Murrysville Lions Club covers the cost of drug tests
A $300 donation from a local service group will help give Murrysville parents peace of mind when it comes to teen drug use.
Thanks to the Murrysville Lions' donation, Murrysville police will offer free alcohol and drug kits to parents living in the municipality.
“There is no bubble around Murrysville,” said Officer William “Buzz” Yakshe, student resource officer at Franklin Regional. “Let's be realistic and honest — the kids have money and the main route between Pittsburgh and Johnstown is Route 22. With the traffic that's out there, the drugs are out there.
“But if we can save one kid at a time, it's worth it.”
Murrysville police sell drug and alcohol test kits that can detect alcohol, cocaine, marijuana and heroin. Similar kits are sold at pharmacies across the region, but the police department offers the tests at cost — $3 for an alcohol saliva swab test, $4 for a urine-based drug test.
According to a 2012 study by the National Center on Addiction and Substance Abuse at Columbia University, 52 percent of high school students know at least one friend or classmate who has used illegal drugs. A 2010 survey by The Partnership at Drugfree.org found that 39 percent of high school students had consumed alcohol in the past month and 38 percent had used marijuana in the past year.
Yakshe said it's no surprise that the marijuana test kits are the most popular.
“It gives parents peace of mind that they can test their kids any time they want,” Yakshe said. “It gives the kids an out — when they go to a party and there's peer pressure to drink or use drugs, they can say their parents test them.”
Dave Parsonage, president of the Murrysville Lions Club, said that's the main reason why the group made the $300 contribution. While the Lions are most known for projects supporting the blind and eyesight conservation, the group also focuses on youth alcohol and substance abuse, Parsonage said.
“The kits are another tool that can be used at the discretion of parents in their own home, increase awareness and help kids be responsible and accountable for their choices,” Parsonage said. “By providing the drug test kits free of charge, it is our sincere belief and hope that more parents and kids will be better equipped to deal with the challenges of substance abuse — together.”
Yakshe said parents need to broach the topic of drug and alcohol use at a young age — as early as sixth grade.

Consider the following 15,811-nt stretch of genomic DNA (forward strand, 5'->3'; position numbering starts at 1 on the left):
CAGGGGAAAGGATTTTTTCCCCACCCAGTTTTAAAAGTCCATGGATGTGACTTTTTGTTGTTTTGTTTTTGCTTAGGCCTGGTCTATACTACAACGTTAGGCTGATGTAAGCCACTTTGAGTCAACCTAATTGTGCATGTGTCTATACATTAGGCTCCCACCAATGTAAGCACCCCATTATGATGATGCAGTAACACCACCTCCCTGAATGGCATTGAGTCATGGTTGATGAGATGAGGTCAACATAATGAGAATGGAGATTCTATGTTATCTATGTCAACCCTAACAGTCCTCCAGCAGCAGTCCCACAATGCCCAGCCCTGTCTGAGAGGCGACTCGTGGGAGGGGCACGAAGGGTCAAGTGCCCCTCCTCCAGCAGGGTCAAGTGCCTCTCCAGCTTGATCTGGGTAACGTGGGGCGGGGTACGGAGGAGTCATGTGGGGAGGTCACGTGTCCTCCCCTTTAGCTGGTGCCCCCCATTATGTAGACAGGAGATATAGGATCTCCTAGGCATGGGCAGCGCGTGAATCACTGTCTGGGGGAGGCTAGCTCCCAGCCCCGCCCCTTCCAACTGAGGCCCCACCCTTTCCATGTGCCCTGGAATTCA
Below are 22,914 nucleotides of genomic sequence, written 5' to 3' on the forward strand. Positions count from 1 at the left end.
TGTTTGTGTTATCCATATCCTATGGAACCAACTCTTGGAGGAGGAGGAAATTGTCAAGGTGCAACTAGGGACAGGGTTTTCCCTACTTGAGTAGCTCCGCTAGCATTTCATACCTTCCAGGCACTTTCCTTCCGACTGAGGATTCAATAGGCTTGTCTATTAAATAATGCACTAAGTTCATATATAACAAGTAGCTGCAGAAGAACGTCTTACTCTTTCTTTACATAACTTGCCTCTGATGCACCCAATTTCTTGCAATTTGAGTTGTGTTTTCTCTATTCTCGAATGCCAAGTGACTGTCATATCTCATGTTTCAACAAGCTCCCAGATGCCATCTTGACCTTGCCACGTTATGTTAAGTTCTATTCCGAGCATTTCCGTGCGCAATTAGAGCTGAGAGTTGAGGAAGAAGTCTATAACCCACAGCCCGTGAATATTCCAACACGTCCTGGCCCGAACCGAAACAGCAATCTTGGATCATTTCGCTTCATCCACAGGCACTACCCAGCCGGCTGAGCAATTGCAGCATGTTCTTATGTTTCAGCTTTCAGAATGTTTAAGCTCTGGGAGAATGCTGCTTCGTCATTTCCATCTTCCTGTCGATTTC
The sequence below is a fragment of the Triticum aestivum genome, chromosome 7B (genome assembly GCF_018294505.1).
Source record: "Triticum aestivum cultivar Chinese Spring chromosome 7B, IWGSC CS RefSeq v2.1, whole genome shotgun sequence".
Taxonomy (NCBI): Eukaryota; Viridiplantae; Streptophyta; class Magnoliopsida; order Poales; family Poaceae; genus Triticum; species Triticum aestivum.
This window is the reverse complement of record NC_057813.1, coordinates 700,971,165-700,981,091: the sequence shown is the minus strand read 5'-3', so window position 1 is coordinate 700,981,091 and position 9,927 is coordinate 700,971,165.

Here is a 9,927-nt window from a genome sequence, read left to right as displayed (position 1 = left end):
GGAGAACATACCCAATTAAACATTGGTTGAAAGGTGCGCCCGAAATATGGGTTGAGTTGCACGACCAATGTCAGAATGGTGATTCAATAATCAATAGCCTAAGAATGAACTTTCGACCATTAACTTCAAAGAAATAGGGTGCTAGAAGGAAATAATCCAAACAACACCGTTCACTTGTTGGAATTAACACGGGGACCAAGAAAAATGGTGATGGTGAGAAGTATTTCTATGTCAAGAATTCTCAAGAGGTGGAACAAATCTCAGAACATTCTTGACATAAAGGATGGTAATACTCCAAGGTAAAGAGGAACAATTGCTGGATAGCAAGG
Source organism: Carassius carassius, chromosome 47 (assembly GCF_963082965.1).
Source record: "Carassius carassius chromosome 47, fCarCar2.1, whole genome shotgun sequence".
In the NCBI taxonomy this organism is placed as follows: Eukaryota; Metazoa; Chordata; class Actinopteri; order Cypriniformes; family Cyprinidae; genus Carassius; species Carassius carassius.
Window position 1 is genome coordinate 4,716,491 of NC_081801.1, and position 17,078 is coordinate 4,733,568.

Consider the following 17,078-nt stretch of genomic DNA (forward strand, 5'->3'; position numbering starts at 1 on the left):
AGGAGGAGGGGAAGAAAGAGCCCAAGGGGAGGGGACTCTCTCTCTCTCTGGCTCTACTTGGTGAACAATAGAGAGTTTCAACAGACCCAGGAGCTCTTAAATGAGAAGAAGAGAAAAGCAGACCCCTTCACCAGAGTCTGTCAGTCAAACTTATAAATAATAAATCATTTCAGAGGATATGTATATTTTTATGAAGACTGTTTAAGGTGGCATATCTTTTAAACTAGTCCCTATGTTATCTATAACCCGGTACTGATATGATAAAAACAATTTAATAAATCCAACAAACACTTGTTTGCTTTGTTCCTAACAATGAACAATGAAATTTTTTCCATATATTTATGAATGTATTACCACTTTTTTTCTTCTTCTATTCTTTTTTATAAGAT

“Parents need to talk to their kids about it — they're goiong to hear about it at school anyhow,” he said.“Parents need to sit down and open the communication line. You can't keep them in a bubble forever.”
Daveen Rae Kurutz is a staff writer for Trib Total Media. She can be reached at 412-856-7400, ext. 8627, or email@example.com.
Show commenting policy
TribLive commenting policy
You are solely responsible for your comments and by using TribLive.com you agree to our Terms of Service.
We moderate comments. Our goal is to provide substantive commentary for a general readership. By screening submissions, we provide a space where readers can share intelligent and informed commentary that enhances the quality of our news and information.
While most comments will be posted if they are on-topic and not abusive, moderating decisions are subjective. We will make them as carefully and consistently as we can. Because of the volume of reader comments, we cannot review individual moderation decisions with readers.
We value thoughtful comments representing a range of views that make their point quickly and politely. We make an effort to protect discussions from repeated comments either by the same reader or different readers.
We follow the same standards for taste as the daily newspaper. A few things we won't tolerate: personal attacks, obscenity, vulgarity, profanity (including expletives and letters followed by dashes), commercial promotion, impersonations, incoherence, proselytizing and SHOUTING. Don't include URLs to Web sites.
We do not edit comments. They are either approved or deleted. We reserve the right to edit a comment that is quoted or excerpted in an article. In this case, we may fix spelling and punctuation.
We welcome strong opinions and criticism of our work, but we don't want comments to become bogged down with discussions of our policies and we will moderate accordingly.
We appreciate it when readers and people quoted in articles or blog posts point out errors of fact or emphasis and will investigate all assertions. But these suggestions should be sent via e-mail. To avoid distracting other readers, we won't publish comments that suggest a correction. Instead, corrections will be made in a blog post or in an article.